Poverty and InequalitySexual and Reproductive HealthFamily, Maternal & Child HealthMethodology

Health insurance and chronic conditions in low-income urban whites

TitleHealth insurance and chronic conditions in low-income urban whites
Publication TypeJournal Article
Year of Publication2014
AuthorsSmolen, JR, Thorpe, R. J., J, Bowie, JV, Gaskin, DJ, Laveist, TA
JournalJ Urban Health
Date PublishedAug
ISBN Number1099-3460
Accession Number24912597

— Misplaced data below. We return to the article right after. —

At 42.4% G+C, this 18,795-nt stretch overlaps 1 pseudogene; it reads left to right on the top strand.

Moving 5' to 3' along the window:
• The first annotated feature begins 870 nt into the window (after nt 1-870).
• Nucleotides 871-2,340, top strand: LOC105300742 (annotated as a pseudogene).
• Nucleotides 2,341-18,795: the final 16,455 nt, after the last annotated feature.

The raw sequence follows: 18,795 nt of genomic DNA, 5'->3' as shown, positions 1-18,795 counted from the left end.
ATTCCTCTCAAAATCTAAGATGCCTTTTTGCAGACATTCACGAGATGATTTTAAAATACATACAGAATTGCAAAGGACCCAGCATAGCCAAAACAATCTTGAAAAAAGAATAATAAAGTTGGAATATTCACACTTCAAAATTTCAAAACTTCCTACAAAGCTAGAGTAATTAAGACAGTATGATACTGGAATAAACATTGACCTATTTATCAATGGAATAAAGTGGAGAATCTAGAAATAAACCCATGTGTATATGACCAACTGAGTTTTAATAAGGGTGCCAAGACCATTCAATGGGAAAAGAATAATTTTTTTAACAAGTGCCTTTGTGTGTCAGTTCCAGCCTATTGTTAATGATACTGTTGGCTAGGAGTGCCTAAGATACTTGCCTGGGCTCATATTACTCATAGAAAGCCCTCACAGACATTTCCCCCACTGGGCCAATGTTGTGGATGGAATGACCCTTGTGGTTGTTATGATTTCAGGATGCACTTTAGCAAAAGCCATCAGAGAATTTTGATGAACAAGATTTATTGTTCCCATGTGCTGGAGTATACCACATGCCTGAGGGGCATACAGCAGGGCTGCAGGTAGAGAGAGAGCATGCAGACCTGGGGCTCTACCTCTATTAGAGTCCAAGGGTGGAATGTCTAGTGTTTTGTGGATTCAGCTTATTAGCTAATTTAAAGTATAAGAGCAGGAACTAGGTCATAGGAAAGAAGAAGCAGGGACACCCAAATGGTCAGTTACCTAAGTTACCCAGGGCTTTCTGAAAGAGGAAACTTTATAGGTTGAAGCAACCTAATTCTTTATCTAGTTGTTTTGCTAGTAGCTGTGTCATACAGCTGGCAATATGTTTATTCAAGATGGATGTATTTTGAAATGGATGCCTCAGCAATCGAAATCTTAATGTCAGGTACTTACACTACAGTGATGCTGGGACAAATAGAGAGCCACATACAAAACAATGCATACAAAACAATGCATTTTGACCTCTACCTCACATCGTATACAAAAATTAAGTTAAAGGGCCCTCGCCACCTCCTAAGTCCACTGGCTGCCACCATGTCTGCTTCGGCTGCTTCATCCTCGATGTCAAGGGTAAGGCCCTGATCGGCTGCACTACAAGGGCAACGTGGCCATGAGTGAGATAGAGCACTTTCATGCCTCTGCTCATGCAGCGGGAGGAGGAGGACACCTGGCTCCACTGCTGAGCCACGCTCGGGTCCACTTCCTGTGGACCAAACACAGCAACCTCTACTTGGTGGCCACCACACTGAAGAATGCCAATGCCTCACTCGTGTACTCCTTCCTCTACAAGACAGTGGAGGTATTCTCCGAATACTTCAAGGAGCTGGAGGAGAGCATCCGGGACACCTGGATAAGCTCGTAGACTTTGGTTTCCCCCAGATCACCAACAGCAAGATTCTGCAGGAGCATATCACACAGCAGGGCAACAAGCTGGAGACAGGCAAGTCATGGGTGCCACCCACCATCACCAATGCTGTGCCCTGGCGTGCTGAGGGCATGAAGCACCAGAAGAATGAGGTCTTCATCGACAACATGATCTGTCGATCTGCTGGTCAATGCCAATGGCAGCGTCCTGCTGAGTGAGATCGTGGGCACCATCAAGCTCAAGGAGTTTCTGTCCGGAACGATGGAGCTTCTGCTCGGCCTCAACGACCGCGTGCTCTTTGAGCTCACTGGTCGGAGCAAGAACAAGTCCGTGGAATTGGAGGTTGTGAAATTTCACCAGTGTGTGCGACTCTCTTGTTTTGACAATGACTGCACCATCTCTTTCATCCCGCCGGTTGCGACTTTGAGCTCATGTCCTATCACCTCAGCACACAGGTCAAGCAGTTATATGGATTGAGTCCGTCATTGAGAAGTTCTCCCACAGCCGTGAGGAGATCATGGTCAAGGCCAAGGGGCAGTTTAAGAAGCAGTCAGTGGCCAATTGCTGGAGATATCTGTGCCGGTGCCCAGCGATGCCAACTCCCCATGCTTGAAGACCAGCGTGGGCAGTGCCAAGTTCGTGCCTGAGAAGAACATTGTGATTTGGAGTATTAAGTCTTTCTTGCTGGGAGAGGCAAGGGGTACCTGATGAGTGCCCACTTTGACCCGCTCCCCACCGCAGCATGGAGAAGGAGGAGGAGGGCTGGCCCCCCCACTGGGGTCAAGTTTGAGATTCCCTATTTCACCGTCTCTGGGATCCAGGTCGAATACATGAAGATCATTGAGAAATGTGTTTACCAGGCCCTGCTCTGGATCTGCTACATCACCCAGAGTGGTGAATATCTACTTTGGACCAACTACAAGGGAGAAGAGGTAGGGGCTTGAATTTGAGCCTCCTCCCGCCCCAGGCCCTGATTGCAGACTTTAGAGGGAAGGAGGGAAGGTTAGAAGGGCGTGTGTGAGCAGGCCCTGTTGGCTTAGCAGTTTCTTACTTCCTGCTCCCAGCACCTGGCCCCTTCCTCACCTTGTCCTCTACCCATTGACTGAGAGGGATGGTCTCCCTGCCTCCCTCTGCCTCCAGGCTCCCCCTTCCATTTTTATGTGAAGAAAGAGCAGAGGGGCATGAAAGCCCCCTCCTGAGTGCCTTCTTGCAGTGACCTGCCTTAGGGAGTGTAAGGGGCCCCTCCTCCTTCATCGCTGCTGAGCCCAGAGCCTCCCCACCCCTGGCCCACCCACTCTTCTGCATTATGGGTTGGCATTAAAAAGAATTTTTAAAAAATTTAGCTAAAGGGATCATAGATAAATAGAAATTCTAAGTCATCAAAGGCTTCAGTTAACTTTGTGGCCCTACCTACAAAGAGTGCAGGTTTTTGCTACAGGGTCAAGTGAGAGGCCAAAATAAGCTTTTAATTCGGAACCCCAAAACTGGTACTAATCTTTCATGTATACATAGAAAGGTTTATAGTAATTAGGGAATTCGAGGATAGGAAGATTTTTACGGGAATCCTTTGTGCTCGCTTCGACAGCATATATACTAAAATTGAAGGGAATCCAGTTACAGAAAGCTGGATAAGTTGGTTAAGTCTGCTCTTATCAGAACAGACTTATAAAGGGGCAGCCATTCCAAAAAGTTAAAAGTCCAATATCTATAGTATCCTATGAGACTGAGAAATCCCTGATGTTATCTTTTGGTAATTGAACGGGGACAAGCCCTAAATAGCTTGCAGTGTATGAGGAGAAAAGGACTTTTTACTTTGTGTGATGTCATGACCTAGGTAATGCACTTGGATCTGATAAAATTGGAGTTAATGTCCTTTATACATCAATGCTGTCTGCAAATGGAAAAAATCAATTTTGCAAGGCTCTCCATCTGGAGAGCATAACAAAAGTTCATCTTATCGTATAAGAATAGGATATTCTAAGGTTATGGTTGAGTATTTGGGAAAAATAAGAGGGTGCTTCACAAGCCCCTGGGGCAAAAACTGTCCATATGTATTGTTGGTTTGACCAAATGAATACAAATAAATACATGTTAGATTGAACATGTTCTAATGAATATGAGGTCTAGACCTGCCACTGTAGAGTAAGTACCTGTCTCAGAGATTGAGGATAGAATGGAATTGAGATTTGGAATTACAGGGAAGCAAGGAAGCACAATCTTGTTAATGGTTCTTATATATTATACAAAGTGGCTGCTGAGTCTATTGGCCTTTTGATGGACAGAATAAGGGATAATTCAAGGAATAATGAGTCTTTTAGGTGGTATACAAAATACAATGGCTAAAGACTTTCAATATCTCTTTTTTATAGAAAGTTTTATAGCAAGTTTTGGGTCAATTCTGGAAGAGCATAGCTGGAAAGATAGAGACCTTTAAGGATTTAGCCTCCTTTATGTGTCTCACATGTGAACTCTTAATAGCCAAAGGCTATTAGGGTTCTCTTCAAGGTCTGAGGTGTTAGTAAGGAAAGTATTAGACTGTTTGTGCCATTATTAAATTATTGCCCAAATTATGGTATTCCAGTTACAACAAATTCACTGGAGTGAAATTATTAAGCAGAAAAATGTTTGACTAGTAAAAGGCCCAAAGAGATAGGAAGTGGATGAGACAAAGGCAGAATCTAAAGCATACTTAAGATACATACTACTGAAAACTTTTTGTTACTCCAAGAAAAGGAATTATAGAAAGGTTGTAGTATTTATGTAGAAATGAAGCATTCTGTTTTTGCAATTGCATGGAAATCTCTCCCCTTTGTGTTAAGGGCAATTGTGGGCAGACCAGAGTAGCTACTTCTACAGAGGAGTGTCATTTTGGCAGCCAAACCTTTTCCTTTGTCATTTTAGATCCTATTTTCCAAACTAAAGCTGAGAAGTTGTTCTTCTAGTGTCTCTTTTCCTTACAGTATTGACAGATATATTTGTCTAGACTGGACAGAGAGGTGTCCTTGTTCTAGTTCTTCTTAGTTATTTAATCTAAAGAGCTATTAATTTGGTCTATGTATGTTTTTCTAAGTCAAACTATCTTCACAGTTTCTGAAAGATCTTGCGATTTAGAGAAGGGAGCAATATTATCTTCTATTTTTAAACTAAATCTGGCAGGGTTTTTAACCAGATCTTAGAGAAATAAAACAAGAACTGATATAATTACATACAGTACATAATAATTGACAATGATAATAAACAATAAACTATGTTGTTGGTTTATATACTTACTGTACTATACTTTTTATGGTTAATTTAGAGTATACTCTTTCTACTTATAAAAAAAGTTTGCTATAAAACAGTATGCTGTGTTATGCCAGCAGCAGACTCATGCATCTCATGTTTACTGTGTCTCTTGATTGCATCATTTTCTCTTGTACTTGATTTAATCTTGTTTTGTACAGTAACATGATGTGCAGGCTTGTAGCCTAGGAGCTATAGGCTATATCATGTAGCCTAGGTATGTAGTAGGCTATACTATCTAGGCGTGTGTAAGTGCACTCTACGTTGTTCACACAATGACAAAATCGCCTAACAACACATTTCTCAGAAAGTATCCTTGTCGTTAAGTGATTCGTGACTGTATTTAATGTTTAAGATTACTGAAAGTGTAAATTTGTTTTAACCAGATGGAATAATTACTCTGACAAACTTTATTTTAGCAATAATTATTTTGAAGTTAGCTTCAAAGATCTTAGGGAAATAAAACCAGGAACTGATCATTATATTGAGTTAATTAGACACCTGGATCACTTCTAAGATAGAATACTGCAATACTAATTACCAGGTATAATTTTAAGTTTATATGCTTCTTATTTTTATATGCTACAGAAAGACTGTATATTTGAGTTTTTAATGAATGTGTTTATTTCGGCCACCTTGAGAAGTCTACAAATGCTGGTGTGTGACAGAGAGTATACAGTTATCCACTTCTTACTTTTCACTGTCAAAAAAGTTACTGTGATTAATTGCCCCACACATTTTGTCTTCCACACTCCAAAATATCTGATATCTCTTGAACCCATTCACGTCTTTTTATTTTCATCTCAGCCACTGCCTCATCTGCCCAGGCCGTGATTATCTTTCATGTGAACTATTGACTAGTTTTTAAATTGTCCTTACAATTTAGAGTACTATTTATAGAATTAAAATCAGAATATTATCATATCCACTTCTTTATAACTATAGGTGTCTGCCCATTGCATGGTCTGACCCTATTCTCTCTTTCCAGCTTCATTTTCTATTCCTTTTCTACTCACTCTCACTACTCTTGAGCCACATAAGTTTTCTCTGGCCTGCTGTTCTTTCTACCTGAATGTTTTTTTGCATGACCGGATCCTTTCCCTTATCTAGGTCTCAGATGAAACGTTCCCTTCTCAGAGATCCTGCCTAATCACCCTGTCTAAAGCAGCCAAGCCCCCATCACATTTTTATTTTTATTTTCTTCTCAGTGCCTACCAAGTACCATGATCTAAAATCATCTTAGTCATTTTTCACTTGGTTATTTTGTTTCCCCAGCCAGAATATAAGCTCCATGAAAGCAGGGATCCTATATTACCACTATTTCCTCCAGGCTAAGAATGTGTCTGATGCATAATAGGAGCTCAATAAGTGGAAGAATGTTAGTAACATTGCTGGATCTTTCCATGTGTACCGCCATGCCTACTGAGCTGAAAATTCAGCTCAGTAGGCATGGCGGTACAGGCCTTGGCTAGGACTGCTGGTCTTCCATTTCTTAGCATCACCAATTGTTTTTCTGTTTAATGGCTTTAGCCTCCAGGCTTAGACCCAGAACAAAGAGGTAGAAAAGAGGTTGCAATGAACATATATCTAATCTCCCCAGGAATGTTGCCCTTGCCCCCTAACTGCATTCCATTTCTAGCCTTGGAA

Little is known about how health insurance contributes to the prevalence of chronic disease in the overlooked population of low-income urban whites. This study uses cross-sectional data on 491 low-income urban non-elderly non-Hispanic whites from the Exploring Health Disparities in Integrated Communities-Southwest Baltimore (EHDIC-SWB) study to examine the relationship between insurance status and chronic conditions (defined as participant report of ever being told by a doctor they had hypertension, diabetes, stroke, heart attack, anxiety or depression, asthma or emphysema, or cancer). In this sample, 45.8 % were uninsured, 28.3 % were publicly insured, and 25.9 % had private insurance. Insured participants had similar odds of having any chronic condition (odds ratios (OR) 1.06; 95 % confidence intervals (CI) 0.70-1.62) compared to uninsured participants. However, those who had public insurance had a higher odds of reporting any chronic condition compared to the privately insured (OR 2.29; 95 % CI 1.21-4.35). In low-income urban areas, the health of whites is not often considered. However, this is a significant population whose reported prevalence of chronic conditions has implications for the Medicaid expansion and the implementation of health insurance exchanges.